“Let me tell you about my
“I am a
servant friend of God.”
Going to a church is a rather meaningless exercise. Membership is a transaction. Likewise, cognitive assent to a list of beliefs requires very little of the one saying “I do” to a rote set of spoken criteria.
Being the friend of one who loved you enough to die for you, that changes things.
If you know anyone who might be encouraged by today’s post, please share.
(WW) The Way of a Disciple
This Wayfarer Weekend Podcast: A return from COVID, and the way of a “disciple” including the verticle and the horizontal.
Life Investment, and Reinvestment
And the things you have heard me say in the presence of many witnesses entrust to reliable people who will also be qualified to teach others.
2 Timothy 2:2 (NIV)
Along my life journey, I have been blessed with a number of people who have invested in me. This morning as I sip my first cup of coffee and mentally travel all the way back to childhood I am recalling them with a smile on my face, and a heart of gratitude. There were family members, teachers, directors, employers, mentors, and pastors. Some were just doing their job, yet in doing so made a significant impact by simply spending some one-on-one time of instruction, encouragement, and wisdom. A few were intentional in going above and beyond to pour themselves into my life.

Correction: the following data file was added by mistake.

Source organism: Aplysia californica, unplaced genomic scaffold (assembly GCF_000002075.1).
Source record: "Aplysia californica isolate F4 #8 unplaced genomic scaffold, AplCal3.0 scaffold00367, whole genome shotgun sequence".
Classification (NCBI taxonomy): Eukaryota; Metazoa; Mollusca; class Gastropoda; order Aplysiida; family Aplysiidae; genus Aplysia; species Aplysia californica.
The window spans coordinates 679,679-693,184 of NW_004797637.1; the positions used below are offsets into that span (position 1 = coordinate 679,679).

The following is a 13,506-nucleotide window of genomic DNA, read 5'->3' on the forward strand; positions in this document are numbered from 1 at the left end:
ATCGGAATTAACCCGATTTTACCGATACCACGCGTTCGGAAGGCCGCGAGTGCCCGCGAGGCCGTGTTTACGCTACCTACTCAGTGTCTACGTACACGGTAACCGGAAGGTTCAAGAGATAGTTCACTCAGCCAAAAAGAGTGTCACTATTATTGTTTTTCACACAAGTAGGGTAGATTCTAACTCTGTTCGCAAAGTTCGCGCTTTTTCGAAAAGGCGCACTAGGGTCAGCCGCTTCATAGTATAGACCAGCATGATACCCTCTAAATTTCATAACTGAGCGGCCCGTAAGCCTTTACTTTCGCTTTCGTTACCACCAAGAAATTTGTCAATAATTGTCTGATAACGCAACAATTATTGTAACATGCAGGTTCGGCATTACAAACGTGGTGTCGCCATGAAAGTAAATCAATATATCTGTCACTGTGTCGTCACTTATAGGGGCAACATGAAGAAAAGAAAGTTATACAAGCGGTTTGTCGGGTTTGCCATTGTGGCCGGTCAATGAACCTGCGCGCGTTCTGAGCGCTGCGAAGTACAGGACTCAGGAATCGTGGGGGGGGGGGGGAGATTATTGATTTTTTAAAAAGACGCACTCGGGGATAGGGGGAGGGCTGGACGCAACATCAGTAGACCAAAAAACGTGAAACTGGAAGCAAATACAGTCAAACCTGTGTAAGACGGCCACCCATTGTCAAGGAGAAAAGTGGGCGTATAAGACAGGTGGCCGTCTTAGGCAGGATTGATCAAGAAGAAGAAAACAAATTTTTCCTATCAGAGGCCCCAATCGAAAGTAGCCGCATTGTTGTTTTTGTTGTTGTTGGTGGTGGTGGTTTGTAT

I was reminded this past week of the most significant spiritual mentor in my life. It wasn’t just me. I was one of many young men whom he poured himself spiritually for decades. At his funeral, the gentleman leading the service (who was, himself, another protégé) asked everyone who had been discipled by our mentor to stand. A small army of men, from their late teens to their early sixties, stood with me.
What reminded me of my mentor this past week was a pint I shared with a young man from our local gathering of Jesus followers. He just returned from a two-week spiritual intensive. He shared with me how the program had been life-changing for him. That program is the legacy of my old mentor, led and run by others who had, like me, been impacted through his mentoring.